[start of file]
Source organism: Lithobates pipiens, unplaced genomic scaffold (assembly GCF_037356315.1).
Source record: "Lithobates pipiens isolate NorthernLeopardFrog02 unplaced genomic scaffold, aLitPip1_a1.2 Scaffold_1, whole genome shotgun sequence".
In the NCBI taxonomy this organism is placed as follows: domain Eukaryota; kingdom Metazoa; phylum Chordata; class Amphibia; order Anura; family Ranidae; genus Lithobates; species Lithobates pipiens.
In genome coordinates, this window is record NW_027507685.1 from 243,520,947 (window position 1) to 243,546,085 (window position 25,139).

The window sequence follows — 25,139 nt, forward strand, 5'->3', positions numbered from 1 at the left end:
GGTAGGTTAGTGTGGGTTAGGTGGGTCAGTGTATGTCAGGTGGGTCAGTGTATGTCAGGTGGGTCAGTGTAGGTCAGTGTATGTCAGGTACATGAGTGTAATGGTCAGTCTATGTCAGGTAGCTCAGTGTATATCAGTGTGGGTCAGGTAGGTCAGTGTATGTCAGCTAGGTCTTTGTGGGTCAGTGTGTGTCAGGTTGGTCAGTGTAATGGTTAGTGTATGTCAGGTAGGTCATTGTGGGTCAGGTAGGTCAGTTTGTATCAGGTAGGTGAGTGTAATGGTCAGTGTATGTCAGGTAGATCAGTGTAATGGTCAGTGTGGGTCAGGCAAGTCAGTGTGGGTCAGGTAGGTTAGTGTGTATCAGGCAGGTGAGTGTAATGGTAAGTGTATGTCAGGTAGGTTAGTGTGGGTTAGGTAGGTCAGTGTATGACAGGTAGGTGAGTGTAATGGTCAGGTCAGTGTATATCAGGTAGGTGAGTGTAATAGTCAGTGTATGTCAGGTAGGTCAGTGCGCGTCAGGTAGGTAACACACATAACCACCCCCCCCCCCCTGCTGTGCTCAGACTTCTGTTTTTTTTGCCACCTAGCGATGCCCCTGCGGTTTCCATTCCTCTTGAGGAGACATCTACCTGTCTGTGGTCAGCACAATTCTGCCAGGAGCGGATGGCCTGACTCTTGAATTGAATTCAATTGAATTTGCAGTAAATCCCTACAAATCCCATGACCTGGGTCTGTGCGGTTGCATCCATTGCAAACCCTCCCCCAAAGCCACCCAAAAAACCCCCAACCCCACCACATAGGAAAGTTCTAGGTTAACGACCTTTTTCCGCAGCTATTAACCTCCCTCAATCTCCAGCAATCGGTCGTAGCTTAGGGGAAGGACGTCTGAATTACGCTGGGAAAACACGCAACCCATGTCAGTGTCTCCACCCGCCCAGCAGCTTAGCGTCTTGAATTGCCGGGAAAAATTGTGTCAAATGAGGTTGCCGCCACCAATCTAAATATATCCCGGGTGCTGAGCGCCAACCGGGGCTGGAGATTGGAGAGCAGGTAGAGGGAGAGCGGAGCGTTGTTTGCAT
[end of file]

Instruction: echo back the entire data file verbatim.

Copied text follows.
Source organism: Lithobates pipiens, unplaced genomic scaffold (assembly GCF_037356315.1).
Source record: "Lithobates pipiens isolate NorthernLeopardFrog02 unplaced genomic scaffold, aLitPip1_a1.2 Scaffold_1, whole genome shotgun sequence".
In the NCBI taxonomy this organism is placed as follows: domain Eukaryota; kingdom Metazoa; phylum Chordata; class Amphibia; order Anura; family Ranidae; genus Lithobates; species Lithobates pipiens.
In genome coordinates, this window is record NW_027507685.1 from 243,520,947 (window position 1) to 243,546,085 (window position 25,139).

The window sequence follows — 25,139 nt, forward strand, 5'->3', positions numbered from 1 at the left end:
GGTAGGTTAGTGTGGGTTAGGTGGGTCAGTGTATGTCAGGTGGGTCAGTGTATGTCAGGTGGGTCAGTGTAGGTCAGTGTATGTCAGGTACATGAGTGTAATGGTCAGTCTATGTCAGGTAGCTCAGTGTATATCAGTGTGGGTCAGGTAGGTCAGTGTATGTCAGCTAGGTCTTTGTGGGTCAGTGTGTGTCAGGTTGGTCAGTGTAATGGTTAGTGTATGTCAGGTAGGTCATTGTGGGTCAGGTAGGTCAGTTTGTATCAGGTAGGTGAGTGTAATGGTCAGTGTATGTCAGGTAGATCAGTGTAATGGTCAGTGTGGGTCAGGCAAGTCAGTGTGGGTCAGGTAGGTTAGTGTGTATCAGGCAGGTGAGTGTAATGGTAAGTGTATGTCAGGTAGGTTAGTGTGGGTTAGGTAGGTCAGTGTATGACAGGTAGGTGAGTGTAATGGTCAGGTCAGTGTATATCAGGTAGGTGAGTGTAATAGTCAGTGTATGTCAGGTAGGTCAGTGCGCGTCAGGTAGGTAACACACATAACCACCCCCCCCCCCCTGCTGTGCTCAGACTTCTGTTTTTTTTGCCACCTAGCGATGCCCCTGCGGTTTCCATTCCTCTTGAGGAGACATCTACCTGTCTGTGGTCAGCACAATTCTGCCAGGAGCGGATGGCCTGACTCTTGAATTGAATTCAATTGAATTTGCAGTAAATCCCTACAAATCCCATGACCTGGGTCTGTGCGGTTGCATCCATTGCAAACCCTCCCCCAAAGCCACCCAAAAAACCCCCAACCCCACCACATAGGAAAGTTCTAGGTTAACGACCTTTTTCCGCAGCTATTAACCTCCCTCAATCTCCAGCAATCGGTCGTAGCTTAGGGGAAGGACGTCTGAATTACGCTGGGAAAACACGCAACCCATGTCAGTGTCTCCACCCGCCCAGCAGCTTAGCGTCTTGAATTGCCGGGAAAAATTGTGTCAAATGAGGTTGCCGCCACCAATCTAAATATATCCCGGGTGCTGAGCGCCAACCGGGGCTGGAGATTGGAGAGCAGGTAGAGGGAGAGCGGAGCGTTGTTTGCAT